Still, there is a certain privilege in my position as somebody who is not an American, who is looking in from the outside. When I came to the U.S., I became fascinated by the many permutations of race, especially of blackness, the identity I was assigned in America. I still am fascinated.
You began your college career in Nigeria studying medicine. When and why did you decide to make writing your career?
Writing has always been what I loved and wanted to do. But I didn’t think I could earn a living from writing. So I planned to be a psychiatrist, have a regular salary and use my patients’ stories for my fiction. But then I left medical school because I was bored and thought I would then get a job in media to earn a living. Now I am doing what I love and earning a living from it, and I feel ridiculously lucky.
Do you see any differences in how your work is reviewed in the U.S. compared to in Nigeria?
I’m very pleased that more Americans than I thought are reading it in a way I hoped it would be read. Still, it seems it is mostly American readers who most miss the fact that “Americanah” is supposed to be funny. I laughed a lot when writing it (although it is a bit worrying to be so amused by one’s own humor). But I suppose race when bluntly dealt with does not blend well with that wonderful, famed American earnestness.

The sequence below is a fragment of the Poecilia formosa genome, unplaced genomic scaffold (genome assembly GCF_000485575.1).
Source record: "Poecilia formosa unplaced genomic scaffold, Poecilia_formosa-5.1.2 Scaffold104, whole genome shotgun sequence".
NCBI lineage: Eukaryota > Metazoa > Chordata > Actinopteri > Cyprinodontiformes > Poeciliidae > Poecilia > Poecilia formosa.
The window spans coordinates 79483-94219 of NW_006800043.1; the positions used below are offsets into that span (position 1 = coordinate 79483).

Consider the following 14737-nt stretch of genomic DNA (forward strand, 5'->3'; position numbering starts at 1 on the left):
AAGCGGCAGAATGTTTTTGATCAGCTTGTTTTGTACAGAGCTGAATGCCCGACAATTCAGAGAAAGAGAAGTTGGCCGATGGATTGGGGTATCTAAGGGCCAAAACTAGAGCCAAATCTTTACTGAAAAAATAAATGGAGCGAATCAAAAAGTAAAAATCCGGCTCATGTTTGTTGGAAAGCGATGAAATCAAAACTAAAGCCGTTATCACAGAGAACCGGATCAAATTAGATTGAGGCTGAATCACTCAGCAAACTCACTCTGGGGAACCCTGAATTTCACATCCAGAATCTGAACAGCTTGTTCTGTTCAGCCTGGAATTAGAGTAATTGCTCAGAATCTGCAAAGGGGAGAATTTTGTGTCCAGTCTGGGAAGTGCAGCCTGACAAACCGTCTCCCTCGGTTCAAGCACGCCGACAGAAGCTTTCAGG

You teach writing in your home country. What are two or three principles you think it’s important to instill in young writers?
This is what I tell my students: read widely, read what you don’t like and read what you like, and try not to consciously write like either. And writing has to matter in a deep way. You have to make the time to actually write — seems obvious enough, but I often hear from people who say they want to write but have no time. And finally I tell them not to think of family and relatives and friends when they write, otherwise they will censor themselves without even knowing it.
Can you imagine writing a novel set entirely in the U.S.? Have you started another project, and can you share anything about it?
I never say never to anything. My next work will be a novel of ideas about baseball. More seriously, I have many ideas, I am reading and absorbing and watching. I am also, deep down, a superstitious Igbo woman, and so don’t like to talk about future work lest the spirits desert me.
Credit; The New York Times Review by John Williams